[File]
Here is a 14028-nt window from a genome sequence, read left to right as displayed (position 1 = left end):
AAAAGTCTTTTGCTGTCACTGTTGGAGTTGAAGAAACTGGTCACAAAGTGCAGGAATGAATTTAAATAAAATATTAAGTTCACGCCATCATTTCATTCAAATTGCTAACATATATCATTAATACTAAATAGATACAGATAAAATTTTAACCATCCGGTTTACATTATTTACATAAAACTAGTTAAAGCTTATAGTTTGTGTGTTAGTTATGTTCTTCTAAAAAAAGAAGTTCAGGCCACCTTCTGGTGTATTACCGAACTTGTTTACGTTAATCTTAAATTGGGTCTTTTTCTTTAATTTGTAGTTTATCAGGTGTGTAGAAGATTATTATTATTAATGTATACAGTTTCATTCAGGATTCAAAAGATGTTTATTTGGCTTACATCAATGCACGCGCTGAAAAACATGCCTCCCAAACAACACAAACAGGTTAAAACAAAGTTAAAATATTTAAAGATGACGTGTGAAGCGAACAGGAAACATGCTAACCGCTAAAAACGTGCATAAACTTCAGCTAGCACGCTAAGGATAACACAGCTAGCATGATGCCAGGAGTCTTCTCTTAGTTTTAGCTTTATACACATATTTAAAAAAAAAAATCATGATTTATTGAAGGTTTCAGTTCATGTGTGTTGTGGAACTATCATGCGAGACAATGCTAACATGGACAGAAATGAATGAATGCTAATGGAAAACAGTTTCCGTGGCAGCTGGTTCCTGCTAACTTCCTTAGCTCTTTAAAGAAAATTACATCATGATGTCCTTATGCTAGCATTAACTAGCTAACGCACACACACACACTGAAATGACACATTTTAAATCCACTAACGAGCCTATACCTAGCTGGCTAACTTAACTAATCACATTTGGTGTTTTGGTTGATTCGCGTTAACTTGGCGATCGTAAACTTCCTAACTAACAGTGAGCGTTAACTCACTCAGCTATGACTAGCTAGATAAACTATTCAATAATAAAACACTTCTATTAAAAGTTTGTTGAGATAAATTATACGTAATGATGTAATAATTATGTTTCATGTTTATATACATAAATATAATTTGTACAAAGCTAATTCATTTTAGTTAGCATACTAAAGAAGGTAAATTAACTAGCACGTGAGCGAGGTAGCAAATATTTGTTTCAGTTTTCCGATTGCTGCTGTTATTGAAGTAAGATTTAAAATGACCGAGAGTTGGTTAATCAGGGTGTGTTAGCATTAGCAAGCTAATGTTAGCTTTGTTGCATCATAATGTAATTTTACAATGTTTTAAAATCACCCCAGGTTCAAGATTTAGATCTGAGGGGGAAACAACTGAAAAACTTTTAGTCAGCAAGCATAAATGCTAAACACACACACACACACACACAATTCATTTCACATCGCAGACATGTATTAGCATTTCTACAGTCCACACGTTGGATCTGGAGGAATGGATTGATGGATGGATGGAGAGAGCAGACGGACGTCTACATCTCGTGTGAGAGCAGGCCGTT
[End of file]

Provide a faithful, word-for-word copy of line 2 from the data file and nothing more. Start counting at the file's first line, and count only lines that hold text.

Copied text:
AAAAGTCTTTTGCTGTCACTGTTGGAGTTGAAGAAACTGGTCACAAAGTGCAGGAATGAATTTAAATAAAATATTAAGTTCACGCCATCATTTCATTCAAATTGCTAACATATATCATTAATACTAAATAGATACAGATAAAATTTTAACCATCCGGTTTACATTATTTACATAAAACTAGTTAAAGCTTATAGTTTGTGTGTTAGTTATGTTCTTCTAAAAAAAGAAGTTCAGGCCACCTTCTGGTGTATTACCGAACTTGTTTACGTTAATCTTAAATTGGGTCTTTTTCTTTAATTTGTAGTTTATCAGGTGTGTAGAAGATTATTATTATTAATGTATACAGTTTCATTCAGGATTCAAAAGATGTTTATTTGGCTTACATCAATGCACGCGCTGAAAAACATGCCTCCCAAACAACACAAACAGGTTAAAACAAAGTTAAAATATTTAAAGATGACGTGTGAAGCGAACAGGAAACATGCTAACCGCTAAAAACGTGCATAAACTTCAGCTAGCACGCTAAGGATAACACAGCTAGCATGATGCCAGGAGTCTTCTCTTAGTTTTAGCTTTATACACATATTTAAAAAAAAAAATCATGATTTATTGAAGGTTTCAGTTCATGTGTGTTGTGGAACTATCATGCGAGACAATGCTAACATGGACAGAAATGAATGAATGCTAATGGAAAACAGTTTCCGTGGCAGCTGGTTCCTGCTAACTTCCTTAGCTCTTTAAAGAAAATTACATCATGATGTCCTTATGCTAGCATTAACTAGCTAACGCACACACACACACTGAAATGACACATTTTAAATCCACTAACGAGCCTATACCTAGCTGGCTAACTTAACTAATCACATTTGGTGTTTTGGTTGATTCGCGTTAACTTGGCGATCGTAAACTTCCTAACTAACAGTGAGCGTTAACTCACTCAGCTATGACTAGCTAGATAAACTATTCAATAATAAAACACTTCTATTAAAAGTTTGTTGAGATAAATTATACGTAATGATGTAATAATTATGTTTCATGTTTATATACATAAATATAATTTGTACAAAGCTAATTCATTTTAGTTAGCATACTAAAGAAGGTAAATTAACTAGCACGTGAGCGAGGTAGCAAATATTTGTTTCAGTTTTCCGATTGCTGCTGTTATTGAAGTAAGATTTAAAATGACCGAGAGTTGGTTAATCAGGGTGTGTTAGCATTAGCAAGCTAATGTTAGCTTTGTTGCATCATAATGTAATTTTACAATGTTTTAAAATCACCCCAGGTTCAAGATTTAGATCTGAGGGGGAAACAACTGAAAAACTTTTAGTCAGCAAGCATAAATGCTAAACACACACACACACACACACAATTCATTTCACATCGCAGACATGTATTAGCATTTCTACAGTCCACACGTTGGATCTGGAGGAATGGATTGATGGATGGATGGAGAGAGCAGACGGACGTCTACATCTCGTGTGAGAGCAGGCCGTT